Facebook has evolved as a dynamic entity and now the social networking giant is looking out for newer ways to generate revenue. Since its May 18 IPO, Facebook has faced mounting pressure from investors, who understandably want to see faster revenue growth to justify the prices they paid for stock. And what drove up those prices were the desires of those same investors to own a piece of the company. Although Facebook shares have risen in recent months, they remain more than 30 percent off from their initial offering price.
Back in December, Facebook began experimenting with a new revenue model: paid messaging. Facebook is currently testing a paid messages program that will enable users to reach out to those outside their network of friends for a fee of $1 per message. Although the service is early in the testing phase, it holds potential to alter the messaging function for both brands and consumers alike.
Facebook is changing everyone’s privacy settings into dynamic filters that let “relevant” messages through. These moves address Facebook’s old settings that caused important messages to sometimes go unseen.
They are also capping the number of paid messages you can receive per week at one for now to reduce the potential for abuse.
According to a December study by AYTM Market Research, 26% of surveyed US Facebook users reported sending and receiving messages often. Moreover, 35% said they sometimes used the messaging feature. The survey showed that only 13% of users never used the service.
Brand marketers are eagerly waiting for the ultimate result as they also want to join in the action. The pay option lets a user pay via credit card to send a message to a Facebook user outside of his or her friend base. AYTM surveyed Facebook users about this capability and found the vast majority in opposition—90% of users said they would definitely not pay $1 to send messages to users outside their network.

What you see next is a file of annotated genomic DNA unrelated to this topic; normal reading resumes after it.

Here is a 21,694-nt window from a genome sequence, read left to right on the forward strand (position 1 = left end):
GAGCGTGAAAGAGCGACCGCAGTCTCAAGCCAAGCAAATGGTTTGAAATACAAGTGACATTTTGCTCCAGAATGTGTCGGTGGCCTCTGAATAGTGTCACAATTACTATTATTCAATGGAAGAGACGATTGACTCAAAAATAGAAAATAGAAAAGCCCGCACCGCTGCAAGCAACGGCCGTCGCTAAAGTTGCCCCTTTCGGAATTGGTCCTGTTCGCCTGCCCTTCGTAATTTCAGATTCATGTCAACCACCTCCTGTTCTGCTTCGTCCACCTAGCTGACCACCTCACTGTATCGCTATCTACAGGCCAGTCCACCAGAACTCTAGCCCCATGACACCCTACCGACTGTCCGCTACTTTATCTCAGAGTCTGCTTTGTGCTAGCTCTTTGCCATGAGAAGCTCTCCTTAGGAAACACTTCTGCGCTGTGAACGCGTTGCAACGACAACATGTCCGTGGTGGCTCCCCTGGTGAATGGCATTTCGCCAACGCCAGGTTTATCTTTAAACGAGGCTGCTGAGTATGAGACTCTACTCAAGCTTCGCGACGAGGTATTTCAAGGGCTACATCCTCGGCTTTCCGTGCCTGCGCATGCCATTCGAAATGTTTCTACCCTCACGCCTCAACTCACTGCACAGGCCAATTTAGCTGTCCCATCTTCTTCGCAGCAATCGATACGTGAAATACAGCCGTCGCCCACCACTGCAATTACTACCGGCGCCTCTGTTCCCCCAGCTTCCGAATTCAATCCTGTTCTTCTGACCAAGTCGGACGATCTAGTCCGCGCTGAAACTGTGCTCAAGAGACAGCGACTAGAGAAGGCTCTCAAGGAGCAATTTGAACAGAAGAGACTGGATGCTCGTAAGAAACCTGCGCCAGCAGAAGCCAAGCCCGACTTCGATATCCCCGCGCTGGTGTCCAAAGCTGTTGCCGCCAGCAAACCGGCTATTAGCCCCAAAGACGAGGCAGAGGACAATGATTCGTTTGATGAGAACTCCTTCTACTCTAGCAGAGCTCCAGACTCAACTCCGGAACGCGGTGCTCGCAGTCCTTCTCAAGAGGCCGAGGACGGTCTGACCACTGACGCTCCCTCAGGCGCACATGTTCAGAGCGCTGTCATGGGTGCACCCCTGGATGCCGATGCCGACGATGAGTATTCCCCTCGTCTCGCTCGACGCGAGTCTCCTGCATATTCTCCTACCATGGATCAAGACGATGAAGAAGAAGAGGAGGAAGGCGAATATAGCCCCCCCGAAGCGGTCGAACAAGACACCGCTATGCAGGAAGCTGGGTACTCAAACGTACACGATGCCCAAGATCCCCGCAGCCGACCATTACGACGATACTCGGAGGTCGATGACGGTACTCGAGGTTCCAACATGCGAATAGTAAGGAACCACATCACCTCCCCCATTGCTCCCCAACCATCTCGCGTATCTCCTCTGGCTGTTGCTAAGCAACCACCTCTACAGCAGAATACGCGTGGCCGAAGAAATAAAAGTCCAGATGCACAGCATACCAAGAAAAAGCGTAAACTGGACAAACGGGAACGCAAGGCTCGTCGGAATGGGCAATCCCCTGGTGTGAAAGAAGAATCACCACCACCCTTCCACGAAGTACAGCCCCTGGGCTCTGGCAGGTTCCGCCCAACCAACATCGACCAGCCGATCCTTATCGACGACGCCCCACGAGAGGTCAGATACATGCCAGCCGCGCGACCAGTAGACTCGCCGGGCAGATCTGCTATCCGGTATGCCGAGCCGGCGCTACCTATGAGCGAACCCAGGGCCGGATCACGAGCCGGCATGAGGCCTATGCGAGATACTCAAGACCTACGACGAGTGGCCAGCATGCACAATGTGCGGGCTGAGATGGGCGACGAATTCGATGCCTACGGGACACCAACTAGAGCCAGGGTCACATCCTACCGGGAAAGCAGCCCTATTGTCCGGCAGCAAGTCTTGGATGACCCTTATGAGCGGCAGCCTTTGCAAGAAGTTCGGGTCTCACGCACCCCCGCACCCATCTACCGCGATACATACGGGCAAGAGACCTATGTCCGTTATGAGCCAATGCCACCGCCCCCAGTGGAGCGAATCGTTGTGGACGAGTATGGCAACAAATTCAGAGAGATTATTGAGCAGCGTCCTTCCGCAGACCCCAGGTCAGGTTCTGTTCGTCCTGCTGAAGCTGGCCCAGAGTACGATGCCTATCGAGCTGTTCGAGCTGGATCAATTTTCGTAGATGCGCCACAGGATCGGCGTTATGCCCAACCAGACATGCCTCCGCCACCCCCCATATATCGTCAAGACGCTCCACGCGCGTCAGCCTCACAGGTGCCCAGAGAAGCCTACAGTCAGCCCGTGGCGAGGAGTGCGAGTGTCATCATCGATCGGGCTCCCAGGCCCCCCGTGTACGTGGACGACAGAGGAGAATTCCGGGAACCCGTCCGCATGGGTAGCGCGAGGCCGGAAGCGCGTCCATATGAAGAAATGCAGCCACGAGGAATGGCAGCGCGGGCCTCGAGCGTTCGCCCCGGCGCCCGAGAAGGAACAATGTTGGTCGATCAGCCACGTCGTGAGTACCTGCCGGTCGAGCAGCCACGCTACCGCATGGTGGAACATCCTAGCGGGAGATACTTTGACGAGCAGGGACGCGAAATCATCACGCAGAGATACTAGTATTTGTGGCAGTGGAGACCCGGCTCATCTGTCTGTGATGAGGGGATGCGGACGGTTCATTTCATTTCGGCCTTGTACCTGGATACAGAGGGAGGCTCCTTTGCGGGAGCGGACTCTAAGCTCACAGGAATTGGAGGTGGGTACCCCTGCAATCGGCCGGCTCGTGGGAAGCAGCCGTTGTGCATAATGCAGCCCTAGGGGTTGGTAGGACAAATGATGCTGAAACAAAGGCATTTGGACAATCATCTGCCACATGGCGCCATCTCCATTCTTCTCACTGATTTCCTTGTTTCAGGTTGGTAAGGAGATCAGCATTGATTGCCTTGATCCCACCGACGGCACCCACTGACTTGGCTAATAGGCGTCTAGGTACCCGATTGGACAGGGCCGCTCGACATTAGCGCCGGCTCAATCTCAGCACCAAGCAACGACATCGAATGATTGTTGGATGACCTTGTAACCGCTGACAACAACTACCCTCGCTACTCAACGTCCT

Messaging option on facebook is yet to be explored by brand marketers. Messages work differently for brand pages than they do for individual Facebook users. Brands are able to respond to a user’s wall post on their page via a personal message. They are also able to respond to an individual’s private message, but they aren’t able to message users of their own accord.
Data from the Relevancy Group indicated that in April 2012, 46% of US marketers reportedly used Facebook messaging as a marketing tactic. However, when looking toward the next 12 months, only 19% said they planned to continue using Facebook private messages.
Only time will tell whether this experiment of facebook will work or not, marketers will surely rope in and it result in increased consumer usage of the messaging function.
Now, brands can utilize the ability to send personalized and relevant messages to its target consumer base who like their brand page. Sponsored Messages, or some similarly named product could offer a super-premium channel for a brand to reach a huge audience quickly and vividly. Facebook has rolled the dice and the results will be soon out.
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